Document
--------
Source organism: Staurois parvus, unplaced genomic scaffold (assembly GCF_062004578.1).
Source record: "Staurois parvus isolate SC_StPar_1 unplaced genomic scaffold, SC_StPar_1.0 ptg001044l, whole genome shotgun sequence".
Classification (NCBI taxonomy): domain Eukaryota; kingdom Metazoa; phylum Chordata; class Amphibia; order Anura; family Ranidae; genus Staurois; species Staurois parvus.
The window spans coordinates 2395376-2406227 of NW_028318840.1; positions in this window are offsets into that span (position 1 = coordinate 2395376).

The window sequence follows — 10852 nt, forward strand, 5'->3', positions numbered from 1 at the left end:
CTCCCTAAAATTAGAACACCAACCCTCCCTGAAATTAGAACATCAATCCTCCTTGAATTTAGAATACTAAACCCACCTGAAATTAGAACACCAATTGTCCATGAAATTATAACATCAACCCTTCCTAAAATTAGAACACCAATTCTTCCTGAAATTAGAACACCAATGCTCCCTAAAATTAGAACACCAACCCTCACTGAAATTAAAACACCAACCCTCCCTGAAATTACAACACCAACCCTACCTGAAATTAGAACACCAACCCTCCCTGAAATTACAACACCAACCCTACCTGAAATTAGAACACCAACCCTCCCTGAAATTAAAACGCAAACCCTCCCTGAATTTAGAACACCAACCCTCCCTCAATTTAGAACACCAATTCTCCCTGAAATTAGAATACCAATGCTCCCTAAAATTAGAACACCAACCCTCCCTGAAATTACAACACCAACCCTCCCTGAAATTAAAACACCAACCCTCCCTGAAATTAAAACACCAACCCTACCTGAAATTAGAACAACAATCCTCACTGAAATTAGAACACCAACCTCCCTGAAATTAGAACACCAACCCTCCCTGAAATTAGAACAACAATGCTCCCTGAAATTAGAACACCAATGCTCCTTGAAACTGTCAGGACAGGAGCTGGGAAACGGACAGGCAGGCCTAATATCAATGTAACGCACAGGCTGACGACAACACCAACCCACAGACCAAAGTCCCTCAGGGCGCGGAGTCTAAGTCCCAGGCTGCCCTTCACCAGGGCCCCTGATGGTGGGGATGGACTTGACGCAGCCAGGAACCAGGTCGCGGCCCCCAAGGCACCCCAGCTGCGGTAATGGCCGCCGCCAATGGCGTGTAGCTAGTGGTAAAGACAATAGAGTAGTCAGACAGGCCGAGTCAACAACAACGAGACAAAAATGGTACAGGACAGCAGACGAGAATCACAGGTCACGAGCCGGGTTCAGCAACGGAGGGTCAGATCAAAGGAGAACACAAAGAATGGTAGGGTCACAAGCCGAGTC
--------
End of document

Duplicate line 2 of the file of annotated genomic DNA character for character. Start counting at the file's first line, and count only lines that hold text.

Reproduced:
Source record: "Staurois parvus isolate SC_StPar_1 unplaced genomic scaffold, SC_StPar_1.0 ptg001044l, whole genome shotgun sequence".